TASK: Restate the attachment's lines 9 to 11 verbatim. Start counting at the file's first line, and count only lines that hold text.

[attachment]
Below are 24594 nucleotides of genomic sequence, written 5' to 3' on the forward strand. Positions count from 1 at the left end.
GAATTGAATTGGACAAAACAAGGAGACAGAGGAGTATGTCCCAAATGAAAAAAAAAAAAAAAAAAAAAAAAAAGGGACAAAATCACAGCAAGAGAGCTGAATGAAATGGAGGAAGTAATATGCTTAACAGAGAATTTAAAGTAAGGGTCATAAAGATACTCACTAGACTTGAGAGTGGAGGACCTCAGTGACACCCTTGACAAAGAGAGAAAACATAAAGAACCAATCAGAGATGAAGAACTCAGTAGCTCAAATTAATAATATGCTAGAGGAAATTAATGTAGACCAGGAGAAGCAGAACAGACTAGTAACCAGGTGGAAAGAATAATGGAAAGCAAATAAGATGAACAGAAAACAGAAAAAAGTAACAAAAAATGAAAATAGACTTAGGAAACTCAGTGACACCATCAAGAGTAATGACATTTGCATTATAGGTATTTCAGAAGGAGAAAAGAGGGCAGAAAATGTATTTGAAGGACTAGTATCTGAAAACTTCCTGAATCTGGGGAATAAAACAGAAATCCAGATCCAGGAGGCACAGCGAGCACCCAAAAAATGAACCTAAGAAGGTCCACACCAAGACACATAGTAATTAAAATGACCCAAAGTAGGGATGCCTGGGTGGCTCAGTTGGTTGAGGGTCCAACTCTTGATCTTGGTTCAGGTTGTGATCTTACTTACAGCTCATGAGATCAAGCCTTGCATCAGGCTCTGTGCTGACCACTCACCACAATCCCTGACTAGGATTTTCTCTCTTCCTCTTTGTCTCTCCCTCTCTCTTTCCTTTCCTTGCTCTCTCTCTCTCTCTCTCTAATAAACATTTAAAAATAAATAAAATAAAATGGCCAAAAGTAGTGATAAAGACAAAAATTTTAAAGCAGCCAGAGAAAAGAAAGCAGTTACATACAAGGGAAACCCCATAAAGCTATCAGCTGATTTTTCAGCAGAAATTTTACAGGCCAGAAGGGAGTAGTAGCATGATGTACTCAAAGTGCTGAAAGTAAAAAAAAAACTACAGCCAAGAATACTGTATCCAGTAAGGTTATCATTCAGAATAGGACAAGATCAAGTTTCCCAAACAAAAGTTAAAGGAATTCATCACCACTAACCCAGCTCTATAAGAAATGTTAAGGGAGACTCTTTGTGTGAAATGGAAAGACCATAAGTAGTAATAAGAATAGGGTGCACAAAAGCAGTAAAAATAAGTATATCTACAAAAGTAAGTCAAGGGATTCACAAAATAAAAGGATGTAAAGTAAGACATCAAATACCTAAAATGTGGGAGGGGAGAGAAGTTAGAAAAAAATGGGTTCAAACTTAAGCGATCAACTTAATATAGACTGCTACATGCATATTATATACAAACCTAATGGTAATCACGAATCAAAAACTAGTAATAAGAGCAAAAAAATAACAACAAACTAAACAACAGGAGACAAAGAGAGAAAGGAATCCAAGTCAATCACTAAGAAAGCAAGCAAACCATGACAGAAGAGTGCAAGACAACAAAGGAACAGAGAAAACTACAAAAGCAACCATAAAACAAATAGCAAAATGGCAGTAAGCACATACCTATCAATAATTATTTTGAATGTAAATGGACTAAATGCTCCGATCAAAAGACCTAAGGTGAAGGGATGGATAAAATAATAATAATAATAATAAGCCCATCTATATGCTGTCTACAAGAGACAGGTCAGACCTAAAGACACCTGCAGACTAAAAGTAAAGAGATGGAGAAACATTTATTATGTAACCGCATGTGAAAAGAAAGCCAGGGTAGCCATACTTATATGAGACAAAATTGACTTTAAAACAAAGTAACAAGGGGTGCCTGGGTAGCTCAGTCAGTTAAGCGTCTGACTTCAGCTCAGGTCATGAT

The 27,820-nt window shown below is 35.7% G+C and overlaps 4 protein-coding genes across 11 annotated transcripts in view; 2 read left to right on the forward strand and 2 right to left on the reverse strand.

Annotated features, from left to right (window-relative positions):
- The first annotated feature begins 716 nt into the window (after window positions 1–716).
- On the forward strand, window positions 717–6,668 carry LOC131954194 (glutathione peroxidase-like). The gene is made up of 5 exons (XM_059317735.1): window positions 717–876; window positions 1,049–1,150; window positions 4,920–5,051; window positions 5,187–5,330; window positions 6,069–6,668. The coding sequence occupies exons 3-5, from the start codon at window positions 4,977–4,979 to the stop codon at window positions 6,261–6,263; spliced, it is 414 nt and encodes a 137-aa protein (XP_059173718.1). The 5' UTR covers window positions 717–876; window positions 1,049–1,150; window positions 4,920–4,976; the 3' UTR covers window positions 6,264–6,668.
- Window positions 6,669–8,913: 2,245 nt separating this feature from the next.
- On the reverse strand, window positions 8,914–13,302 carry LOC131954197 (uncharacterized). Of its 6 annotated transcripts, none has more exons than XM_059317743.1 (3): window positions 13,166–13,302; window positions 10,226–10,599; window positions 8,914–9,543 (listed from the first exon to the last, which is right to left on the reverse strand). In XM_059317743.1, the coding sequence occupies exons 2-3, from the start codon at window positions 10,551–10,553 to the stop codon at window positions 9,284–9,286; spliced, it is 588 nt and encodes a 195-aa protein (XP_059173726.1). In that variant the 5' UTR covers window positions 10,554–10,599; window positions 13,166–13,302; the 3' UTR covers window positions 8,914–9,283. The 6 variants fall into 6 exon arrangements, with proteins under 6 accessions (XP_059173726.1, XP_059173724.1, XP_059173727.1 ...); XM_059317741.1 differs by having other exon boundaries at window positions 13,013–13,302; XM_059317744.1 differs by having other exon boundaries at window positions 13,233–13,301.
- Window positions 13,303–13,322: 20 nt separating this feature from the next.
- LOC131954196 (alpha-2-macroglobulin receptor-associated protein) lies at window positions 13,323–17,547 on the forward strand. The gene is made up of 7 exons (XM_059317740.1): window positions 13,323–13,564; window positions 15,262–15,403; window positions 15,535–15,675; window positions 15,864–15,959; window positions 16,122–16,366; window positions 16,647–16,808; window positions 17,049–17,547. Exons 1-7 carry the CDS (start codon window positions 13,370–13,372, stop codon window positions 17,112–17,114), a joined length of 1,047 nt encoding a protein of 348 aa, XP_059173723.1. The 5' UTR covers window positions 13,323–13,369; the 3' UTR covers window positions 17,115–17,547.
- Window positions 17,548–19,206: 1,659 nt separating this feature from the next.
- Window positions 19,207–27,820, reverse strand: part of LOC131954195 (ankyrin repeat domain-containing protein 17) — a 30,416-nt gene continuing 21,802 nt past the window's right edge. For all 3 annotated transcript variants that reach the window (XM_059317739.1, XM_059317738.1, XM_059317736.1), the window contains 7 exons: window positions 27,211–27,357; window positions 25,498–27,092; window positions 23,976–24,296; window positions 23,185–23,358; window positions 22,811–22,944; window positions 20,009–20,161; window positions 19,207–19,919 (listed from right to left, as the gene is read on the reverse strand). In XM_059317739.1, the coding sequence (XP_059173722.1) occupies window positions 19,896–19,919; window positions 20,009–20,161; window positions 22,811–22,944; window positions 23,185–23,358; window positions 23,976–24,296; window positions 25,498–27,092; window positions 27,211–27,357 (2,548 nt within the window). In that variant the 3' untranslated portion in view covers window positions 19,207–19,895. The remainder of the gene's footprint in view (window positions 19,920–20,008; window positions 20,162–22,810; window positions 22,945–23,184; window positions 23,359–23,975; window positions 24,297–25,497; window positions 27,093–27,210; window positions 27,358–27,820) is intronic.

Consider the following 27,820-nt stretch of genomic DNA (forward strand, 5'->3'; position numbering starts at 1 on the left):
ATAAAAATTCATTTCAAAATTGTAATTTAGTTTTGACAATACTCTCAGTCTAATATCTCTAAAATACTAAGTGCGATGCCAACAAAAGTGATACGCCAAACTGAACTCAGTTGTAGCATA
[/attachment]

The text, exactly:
- Window positions 13,303–13,322: 20 nt separating this feature from the next.
- LOC131954196 (alpha-2-macroglobulin receptor-associated protein) lies at window positions 13,323–17,547 on the forward strand. The gene is made up of 7 exons (XM_059317740.1): window positions 13,323–13,564; window positions 15,262–15,403; window positions 15,535–15,675; window positions 15,864–15,959; window positions 16,122–16,366; window positions 16,647–16,808; window positions 17,049–17,547. Exons 1-7 carry the CDS (start codon window positions 13,370–13,372, stop codon window positions 17,112–17,114), a joined length of 1,047 nt encoding a protein of 348 aa, XP_059173723.1. The 5' UTR covers window positions 13,323–13,369; the 3' UTR covers window positions 17,115–17,547.
- Window positions 17,548–19,206: 1,659 nt separating this feature from the next.